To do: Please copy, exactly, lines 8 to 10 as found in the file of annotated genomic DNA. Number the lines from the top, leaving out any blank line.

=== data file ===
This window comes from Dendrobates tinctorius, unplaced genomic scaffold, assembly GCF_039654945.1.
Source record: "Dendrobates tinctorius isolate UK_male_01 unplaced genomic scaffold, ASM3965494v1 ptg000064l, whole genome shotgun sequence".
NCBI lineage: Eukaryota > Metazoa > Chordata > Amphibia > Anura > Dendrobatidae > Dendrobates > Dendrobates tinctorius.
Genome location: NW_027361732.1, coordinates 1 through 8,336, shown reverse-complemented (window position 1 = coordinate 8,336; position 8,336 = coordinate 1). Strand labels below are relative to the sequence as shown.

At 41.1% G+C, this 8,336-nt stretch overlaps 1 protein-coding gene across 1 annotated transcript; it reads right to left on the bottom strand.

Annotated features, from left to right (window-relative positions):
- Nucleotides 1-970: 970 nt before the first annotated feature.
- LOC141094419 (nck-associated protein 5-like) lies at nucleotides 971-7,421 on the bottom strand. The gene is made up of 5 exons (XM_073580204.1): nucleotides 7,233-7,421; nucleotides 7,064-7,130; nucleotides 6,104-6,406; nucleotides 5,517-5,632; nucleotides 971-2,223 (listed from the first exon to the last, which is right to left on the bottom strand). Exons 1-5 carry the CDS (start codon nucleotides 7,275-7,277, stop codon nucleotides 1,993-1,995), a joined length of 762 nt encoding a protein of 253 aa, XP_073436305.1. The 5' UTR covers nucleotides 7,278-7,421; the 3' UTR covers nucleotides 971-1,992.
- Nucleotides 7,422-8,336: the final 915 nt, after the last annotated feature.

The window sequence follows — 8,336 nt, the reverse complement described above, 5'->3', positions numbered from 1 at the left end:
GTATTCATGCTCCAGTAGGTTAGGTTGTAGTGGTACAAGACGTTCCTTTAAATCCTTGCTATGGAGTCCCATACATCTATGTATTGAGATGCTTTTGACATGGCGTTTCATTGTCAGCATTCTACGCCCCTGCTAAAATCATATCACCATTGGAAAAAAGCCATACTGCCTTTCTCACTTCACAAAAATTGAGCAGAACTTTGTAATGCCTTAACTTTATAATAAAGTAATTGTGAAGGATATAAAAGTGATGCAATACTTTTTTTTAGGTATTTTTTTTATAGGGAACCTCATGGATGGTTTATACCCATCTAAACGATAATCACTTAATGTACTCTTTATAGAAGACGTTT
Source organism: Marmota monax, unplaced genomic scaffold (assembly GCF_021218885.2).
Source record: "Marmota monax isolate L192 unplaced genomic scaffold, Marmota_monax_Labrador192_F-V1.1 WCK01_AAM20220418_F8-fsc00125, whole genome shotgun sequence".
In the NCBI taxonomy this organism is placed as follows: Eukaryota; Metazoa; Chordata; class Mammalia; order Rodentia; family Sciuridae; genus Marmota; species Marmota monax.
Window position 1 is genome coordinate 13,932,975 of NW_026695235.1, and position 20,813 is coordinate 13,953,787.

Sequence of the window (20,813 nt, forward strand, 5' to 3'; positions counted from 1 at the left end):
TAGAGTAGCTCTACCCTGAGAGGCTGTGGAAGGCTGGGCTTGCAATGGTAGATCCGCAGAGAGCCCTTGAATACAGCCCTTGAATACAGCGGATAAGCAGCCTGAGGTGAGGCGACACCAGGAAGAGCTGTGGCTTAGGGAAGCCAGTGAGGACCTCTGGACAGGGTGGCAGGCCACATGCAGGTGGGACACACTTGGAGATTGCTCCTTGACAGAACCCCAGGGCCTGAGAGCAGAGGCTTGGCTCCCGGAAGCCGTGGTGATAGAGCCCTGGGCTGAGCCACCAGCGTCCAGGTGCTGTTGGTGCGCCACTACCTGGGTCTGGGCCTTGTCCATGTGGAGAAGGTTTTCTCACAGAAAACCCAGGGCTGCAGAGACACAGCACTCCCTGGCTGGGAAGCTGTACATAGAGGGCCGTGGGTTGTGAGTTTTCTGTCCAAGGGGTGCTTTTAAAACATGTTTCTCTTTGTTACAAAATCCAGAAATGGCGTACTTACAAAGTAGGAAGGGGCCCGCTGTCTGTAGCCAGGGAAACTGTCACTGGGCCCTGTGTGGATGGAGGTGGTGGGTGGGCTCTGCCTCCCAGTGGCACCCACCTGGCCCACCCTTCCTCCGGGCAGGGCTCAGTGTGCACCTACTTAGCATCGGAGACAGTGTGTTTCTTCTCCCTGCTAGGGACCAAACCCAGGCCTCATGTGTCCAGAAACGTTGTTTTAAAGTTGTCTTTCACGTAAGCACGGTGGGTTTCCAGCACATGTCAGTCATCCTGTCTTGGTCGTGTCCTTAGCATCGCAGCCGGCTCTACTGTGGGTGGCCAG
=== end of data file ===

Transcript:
- LOC141094419 (nck-associated protein 5-like) lies at nucleotides 971-7,421 on the bottom strand. The gene is made up of 5 exons (XM_073580204.1): nucleotides 7,233-7,421; nucleotides 7,064-7,130; nucleotides 6,104-6,406; nucleotides 5,517-5,632; nucleotides 971-2,223 (listed from the first exon to the last, which is right to left on the bottom strand). Exons 1-5 carry the CDS (start codon nucleotides 7,275-7,277, stop codon nucleotides 1,993-1,995), a joined length of 762 nt encoding a protein of 253 aa, XP_073436305.1. The 5' UTR covers nucleotides 7,278-7,421; the 3' UTR covers nucleotides 971-1,992.
- Nucleotides 7,422-8,336: the final 915 nt, after the last annotated feature.

The window sequence follows — 8,336 nt, the reverse complement described above, 5'->3', positions numbered from 1 at the left end: